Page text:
This group of ladies are among the volunteers at the Outreach Center in Peebles. From left, Bernice Beakler , Ruby Jones, Sis McCoy, Shirley Grooms, Angie McCoy, and Stephanie McCoy.

Volunteers focus on service to others –

Story and photos by Patricia Beech –

Jan. 23 – It’s the fourth Monday of the month and a small crowd has gathered outside the Outreach Center on Nixon Avenue in Peebles. Young and old, they wait, chatting in a friendly, neighborly way – waiting for the doors to open.
Inside, Outreach volunteers from the Peebles Church of Christ have prepared a hot dinner and stocked the Center’s clothing room with winter items. They’re taking care of last minute details before they begin serving those waiting outside the door.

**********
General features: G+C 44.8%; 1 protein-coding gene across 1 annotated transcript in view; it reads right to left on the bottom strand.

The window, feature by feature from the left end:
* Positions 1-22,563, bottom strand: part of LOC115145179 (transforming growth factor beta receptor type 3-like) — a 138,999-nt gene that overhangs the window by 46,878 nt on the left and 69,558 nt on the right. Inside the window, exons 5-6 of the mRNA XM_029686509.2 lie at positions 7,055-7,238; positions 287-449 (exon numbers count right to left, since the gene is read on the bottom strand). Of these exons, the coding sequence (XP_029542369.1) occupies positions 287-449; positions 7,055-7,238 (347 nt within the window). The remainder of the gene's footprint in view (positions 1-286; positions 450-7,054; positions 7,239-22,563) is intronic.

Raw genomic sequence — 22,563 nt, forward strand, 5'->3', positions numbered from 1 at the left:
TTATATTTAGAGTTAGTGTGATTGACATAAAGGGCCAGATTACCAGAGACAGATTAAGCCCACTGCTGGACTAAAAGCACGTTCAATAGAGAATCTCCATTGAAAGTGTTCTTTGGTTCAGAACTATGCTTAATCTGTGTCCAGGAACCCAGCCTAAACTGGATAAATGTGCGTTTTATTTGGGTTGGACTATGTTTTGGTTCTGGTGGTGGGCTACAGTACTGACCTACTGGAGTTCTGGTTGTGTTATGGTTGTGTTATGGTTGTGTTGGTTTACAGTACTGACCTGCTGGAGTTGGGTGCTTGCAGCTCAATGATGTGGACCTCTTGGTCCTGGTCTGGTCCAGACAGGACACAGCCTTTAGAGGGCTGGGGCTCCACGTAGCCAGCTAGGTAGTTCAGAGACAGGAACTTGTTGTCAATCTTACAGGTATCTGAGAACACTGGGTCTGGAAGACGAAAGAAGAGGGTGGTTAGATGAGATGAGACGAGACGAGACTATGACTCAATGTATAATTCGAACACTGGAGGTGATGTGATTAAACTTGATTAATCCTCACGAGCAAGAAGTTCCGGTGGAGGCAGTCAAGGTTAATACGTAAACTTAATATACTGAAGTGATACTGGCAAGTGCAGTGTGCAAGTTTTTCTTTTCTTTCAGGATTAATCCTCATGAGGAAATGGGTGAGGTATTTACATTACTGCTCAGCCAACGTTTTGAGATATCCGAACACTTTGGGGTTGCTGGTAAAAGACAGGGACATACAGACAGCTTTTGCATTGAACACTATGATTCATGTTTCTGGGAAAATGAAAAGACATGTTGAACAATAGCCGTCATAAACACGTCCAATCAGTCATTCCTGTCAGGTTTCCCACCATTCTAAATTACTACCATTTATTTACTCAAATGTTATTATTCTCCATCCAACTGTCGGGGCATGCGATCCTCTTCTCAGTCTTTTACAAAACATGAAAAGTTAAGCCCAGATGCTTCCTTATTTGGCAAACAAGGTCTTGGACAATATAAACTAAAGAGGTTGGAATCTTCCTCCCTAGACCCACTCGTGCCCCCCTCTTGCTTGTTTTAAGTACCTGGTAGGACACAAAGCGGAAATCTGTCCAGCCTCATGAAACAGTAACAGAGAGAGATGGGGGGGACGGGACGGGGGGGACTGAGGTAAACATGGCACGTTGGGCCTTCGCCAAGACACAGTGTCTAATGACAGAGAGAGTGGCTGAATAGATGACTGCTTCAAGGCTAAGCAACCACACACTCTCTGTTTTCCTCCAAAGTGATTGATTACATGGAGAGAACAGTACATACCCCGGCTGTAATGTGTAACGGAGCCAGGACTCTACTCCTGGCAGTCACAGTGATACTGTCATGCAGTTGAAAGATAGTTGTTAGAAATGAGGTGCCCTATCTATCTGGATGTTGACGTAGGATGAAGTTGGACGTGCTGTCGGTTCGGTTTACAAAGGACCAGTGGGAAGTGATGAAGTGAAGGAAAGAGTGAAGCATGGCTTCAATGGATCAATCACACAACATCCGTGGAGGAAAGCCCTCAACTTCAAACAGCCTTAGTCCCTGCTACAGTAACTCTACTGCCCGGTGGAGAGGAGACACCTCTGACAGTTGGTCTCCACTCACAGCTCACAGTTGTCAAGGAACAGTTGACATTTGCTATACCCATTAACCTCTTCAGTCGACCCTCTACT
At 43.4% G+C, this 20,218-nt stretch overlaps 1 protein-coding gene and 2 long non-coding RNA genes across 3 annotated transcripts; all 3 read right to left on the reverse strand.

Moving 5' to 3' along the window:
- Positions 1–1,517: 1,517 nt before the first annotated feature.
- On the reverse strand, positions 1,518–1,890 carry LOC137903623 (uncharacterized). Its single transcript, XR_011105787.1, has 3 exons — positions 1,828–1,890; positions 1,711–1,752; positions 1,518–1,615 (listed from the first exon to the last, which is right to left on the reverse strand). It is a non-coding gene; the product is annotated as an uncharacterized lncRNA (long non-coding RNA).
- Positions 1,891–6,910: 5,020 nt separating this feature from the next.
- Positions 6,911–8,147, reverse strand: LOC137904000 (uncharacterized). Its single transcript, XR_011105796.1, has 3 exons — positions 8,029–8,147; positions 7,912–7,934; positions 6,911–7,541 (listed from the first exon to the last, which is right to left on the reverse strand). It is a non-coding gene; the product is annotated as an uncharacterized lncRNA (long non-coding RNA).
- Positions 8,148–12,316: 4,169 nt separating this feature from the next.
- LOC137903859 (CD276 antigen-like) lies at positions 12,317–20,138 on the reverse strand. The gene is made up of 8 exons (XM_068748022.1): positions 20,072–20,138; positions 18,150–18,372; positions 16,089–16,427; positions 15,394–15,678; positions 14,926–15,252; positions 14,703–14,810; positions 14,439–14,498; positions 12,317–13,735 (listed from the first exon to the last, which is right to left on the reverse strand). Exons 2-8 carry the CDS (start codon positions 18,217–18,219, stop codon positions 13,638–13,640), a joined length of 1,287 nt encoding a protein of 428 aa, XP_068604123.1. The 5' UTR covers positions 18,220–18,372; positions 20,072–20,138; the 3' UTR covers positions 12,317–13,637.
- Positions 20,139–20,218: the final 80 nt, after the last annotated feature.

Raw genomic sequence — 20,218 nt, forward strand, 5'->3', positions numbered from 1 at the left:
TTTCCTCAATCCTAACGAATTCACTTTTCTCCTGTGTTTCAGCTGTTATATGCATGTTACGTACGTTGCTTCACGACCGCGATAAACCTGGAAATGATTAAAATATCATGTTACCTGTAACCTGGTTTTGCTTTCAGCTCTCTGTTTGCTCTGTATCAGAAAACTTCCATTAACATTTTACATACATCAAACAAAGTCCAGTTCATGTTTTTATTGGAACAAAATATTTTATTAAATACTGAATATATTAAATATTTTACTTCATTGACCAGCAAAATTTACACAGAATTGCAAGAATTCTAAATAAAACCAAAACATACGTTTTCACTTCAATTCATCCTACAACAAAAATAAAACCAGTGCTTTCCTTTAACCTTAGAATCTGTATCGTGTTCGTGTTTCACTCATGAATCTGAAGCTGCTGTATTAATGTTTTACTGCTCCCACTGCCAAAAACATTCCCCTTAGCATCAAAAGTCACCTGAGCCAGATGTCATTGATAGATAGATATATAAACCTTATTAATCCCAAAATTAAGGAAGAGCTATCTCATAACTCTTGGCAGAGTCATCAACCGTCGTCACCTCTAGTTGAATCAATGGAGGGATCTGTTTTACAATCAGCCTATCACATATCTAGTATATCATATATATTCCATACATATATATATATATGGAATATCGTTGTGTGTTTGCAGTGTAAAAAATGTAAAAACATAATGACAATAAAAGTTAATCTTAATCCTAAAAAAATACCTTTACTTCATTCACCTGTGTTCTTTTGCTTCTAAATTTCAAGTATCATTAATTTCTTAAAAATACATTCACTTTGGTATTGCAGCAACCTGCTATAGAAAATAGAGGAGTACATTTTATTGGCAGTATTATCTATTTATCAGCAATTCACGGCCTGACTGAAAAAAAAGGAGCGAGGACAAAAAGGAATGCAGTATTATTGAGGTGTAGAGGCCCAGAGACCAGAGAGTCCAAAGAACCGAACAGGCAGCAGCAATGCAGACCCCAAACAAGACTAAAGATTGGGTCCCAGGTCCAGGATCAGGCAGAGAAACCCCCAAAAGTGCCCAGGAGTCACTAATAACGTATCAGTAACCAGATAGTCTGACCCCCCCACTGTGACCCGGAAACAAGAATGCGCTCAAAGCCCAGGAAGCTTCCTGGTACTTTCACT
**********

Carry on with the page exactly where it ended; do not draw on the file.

The kitchen crew, led by cook Dave Gable, is busy packing chili and peanut butter sandwiches into brown paper bags.
“Delivering hot meals to shut-ins and the elderly is an important part of our ‘In His Hands’ food ministry,” says volunteer Linda Rhoads.  “We encourage everyone else to come in and share a meal here at the Center.”
Debbie Robertson, one of the team of volunteers who delivers the hot meals, says at times the job has led her down roads she didn’t know to the homes of people who didn’t expect her.
“Knocking on the wrong door and discovering that there is a need in that home happens sometimes in this job,” she says as she packs the dinners into a large insulated bag, “We’re the only visitors some of these folks have, and it’s just a blessing to talk to them, to get to know them, and find out what their needs are.”
The Outreach Center’s “By His Hands” hot meal food ministry was the brainchild of volunteer Brandi Persch who says the idea came to her in a dream. She shared her idea with members of her Women’s Circle Group.